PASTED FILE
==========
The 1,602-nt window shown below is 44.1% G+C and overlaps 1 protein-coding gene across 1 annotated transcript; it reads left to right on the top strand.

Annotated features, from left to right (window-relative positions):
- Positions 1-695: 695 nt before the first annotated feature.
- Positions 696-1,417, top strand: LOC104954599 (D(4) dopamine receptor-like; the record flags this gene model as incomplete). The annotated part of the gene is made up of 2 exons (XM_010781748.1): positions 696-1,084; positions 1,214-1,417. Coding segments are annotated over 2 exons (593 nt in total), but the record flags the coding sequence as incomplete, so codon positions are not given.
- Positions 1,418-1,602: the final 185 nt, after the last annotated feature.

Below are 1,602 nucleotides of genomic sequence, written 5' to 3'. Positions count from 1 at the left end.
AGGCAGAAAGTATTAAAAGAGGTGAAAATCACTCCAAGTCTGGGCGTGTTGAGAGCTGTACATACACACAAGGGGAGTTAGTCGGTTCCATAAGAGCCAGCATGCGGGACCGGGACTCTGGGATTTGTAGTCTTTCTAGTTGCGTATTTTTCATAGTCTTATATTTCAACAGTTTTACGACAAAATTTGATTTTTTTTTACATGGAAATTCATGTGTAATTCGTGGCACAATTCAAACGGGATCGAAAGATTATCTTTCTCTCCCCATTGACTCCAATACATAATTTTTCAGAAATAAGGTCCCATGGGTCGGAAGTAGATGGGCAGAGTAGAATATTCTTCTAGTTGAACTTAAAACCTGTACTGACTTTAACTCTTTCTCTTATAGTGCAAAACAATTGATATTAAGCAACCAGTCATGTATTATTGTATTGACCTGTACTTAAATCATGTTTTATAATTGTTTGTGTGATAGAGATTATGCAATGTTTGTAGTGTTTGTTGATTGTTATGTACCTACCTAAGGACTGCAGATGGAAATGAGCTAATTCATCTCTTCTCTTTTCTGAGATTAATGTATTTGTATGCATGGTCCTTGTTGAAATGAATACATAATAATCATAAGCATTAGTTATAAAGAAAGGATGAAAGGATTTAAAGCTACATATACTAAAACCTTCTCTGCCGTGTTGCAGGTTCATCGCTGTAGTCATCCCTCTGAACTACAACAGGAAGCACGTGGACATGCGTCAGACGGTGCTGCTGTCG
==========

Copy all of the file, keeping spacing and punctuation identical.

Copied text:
The 1,602-nt window shown below is 44.1% G+C and overlaps 1 protein-coding gene across 1 annotated transcript; it reads left to right on the top strand.

Annotated features, from left to right (window-relative positions):
- Positions 1-695: 695 nt before the first annotated feature.
- Positions 696-1,417, top strand: LOC104954599 (D(4) dopamine receptor-like; the record flags this gene model as incomplete). The annotated part of the gene is made up of 2 exons (XM_010781748.1): positions 696-1,084; positions 1,214-1,417. Coding segments are annotated over 2 exons (593 nt in total), but the record flags the coding sequence as incomplete, so codon positions are not given.
- Positions 1,418-1,602: the final 185 nt, after the last annotated feature.

Below are 1,602 nucleotides of genomic sequence, written 5' to 3'. Positions count from 1 at the left end.
AGGCAGAAAGTATTAAAAGAGGTGAAAATCACTCCAAGTCTGGGCGTGTTGAGAGCTGTACATACACACAAGGGGAGTTAGTCGGTTCCATAAGAGCCAGCATGCGGGACCGGGACTCTGGGATTTGTAGTCTTTCTAGTTGCGTATTTTTCATAGTCTTATATTTCAACAGTTTTACGACAAAATTTGATTTTTTTTTACATGGAAATTCATGTGTAATTCGTGGCACAATTCAAACGGGATCGAAAGATTATCTTTCTCTCCCCATTGACTCCAATACATAATTTTTCAGAAATAAGGTCCCATGGGTCGGAAGTAGATGGGCAGAGTAGAATATTCTTCTAGTTGAACTTAAAACCTGTACTGACTTTAACTCTTTCTCTTATAGTGCAAAACAATTGATATTAAGCAACCAGTCATGTATTATTGTATTGACCTGTACTTAAATCATGTTTTATAATTGTTTGTGTGATAGAGATTATGCAATGTTTGTAGTGTTTGTTGATTGTTATGTACCTACCTAAGGACTGCAGATGGAAATGAGCTAATTCATCTCTTCTCTTTTCTGAGATTAATGTATTTGTATGCATGGTCCTTGTTGAAATGAATACATAATAATCATAAGCATTAGTTATAAAGAAAGGATGAAAGGATTTAAAGCTACATATACTAAAACCTTCTCTGCCGTGTTGCAGGTTCATCGCTGTAGTCATCCCTCTGAACTACAACAGGAAGCACGTGGACATGCGTCAGACGGTGCTGCTGTCG